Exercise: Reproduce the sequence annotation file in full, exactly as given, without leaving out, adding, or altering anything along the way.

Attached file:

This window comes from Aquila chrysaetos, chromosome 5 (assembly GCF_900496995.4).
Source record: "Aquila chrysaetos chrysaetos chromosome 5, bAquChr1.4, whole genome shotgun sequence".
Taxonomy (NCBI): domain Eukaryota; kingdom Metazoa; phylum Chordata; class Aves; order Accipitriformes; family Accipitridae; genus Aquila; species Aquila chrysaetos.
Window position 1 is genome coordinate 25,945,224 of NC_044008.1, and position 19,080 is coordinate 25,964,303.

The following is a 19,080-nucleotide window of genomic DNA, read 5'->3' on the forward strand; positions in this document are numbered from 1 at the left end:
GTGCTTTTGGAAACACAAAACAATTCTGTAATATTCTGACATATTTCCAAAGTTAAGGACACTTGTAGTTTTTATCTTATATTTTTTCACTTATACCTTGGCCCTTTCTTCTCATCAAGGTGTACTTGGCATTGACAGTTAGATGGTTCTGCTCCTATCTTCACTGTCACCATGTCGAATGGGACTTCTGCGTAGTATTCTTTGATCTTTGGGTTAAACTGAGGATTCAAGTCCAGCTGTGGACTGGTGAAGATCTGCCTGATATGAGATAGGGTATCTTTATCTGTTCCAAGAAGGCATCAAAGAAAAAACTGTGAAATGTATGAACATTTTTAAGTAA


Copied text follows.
This window comes from Aquila chrysaetos, chromosome 5 (assembly GCF_900496995.4).
Source record: "Aquila chrysaetos chrysaetos chromosome 5, bAquChr1.4, whole genome shotgun sequence".
Taxonomy (NCBI): domain Eukaryota; kingdom Metazoa; phylum Chordata; class Aves; order Accipitriformes; family Accipitridae; genus Aquila; species Aquila chrysaetos.
Window position 1 is genome coordinate 25,945,224 of NC_044008.1, and position 19,080 is coordinate 25,964,303.

The following is a 19,080-nucleotide window of genomic DNA, read 5'->3' on the forward strand; positions in this document are numbered from 1 at the left end:
GTGCTTTTGGAAACACAAAACAATTCTGTAATATTCTGACATATTTCCAAAGTTAAGGACACTTGTAGTTTTTATCTTATATTTTTTCACTTATACCTTGGCCCTTTCTTCTCATCAAGGTGTACTTGGCATTGACAGTTAGATGGTTCTGCTCCTATCTTCACTGTCACCATGTCGAATGGGACTTCTGCGTAGTATTCTTTGATCTTTGGGTTAAACTGAGGATTCAAGTCCAGCTGTGGACTGGTGAAGATCTGCCTGATATGAGATAGGGTATCTTTATCTGTTCCAAGAAGGCATCAAAGAAAAAACTGTGAAATGTATGAACATTTTTAAGTAA